About 50 miles (80 km) farther north from the Amusgo territory, about 15,000 Trique (TREE-kay) people live in their 20-by-15-mile (32-by-24-km) highland pocket of the Mixteca Alta. You’ll see plenty of them in the Juxtlahuaca town market—especially Trique women—selling their brilliant red-striped wool huipiles in the middle of the town square. Long ago, the Trique fled into the mountain vastness, from first Mixtec, then Aztec, and finally Spanish, invaders. Some of their main centers are San Isidro Chicahuaxtla, San Juan Copala, and Tilapa, all south of Juxtlahuaca and north of Putla de Guerrero.
The Trique have only grudgingly accepted outside authority. Rebellions broke out often during the colonial era and later. In 1843 Trique forces rebelled against state and federal authorities, who needed five years to jail and execute the responsible leaders. Subsequently, during the later 19th and 20th centuries, coffee became a major Trique product and coffee beans became their money, which traders turned into alcohol and guns. Rebellion, which again required federal forces to suppress, broke out in Copala in 1956. The federal garrison remains in Copala to the present day.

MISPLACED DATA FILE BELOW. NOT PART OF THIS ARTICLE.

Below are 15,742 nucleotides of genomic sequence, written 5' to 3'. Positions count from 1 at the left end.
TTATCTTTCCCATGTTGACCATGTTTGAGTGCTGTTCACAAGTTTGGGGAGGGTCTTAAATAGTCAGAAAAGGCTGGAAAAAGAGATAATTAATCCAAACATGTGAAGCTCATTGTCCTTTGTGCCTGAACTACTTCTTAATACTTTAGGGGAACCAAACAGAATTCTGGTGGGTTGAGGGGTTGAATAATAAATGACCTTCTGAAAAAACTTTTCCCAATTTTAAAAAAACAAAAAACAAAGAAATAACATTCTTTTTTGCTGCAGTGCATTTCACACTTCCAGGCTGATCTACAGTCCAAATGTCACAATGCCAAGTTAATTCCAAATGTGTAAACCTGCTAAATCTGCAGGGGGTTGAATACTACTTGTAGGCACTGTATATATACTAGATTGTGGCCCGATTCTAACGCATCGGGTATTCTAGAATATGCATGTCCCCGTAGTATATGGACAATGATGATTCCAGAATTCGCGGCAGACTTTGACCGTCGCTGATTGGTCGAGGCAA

Only at Chicahuaxtla, in the high Mixteca country (just off of Hwy. 125, about 25 miles/40 km west of Tlaxiaco), did Christianity have much effect. This was due to the compassionate persuasion of Father Gonzales Lucero hundreds of years ago. Consequently, much of the Trique’s folklore survives to the present day. An oft-told creation myth describes the sun and the moon, gods who once lived in a calabaza (calabash), but who broke out and rode a rabbit and a cat into the heavens to light the world. Around March 25, traditional curanderos lead services to appease the old gods at a sacred cave near Copala, about 13 miles (20 km) down the highway south of Juxtlahuaca. They sacrifice a lamb and a goat while the gathered crowd offers incense and flowers.
© Bruce Whipperman from Moon Oaxaca, 5th edition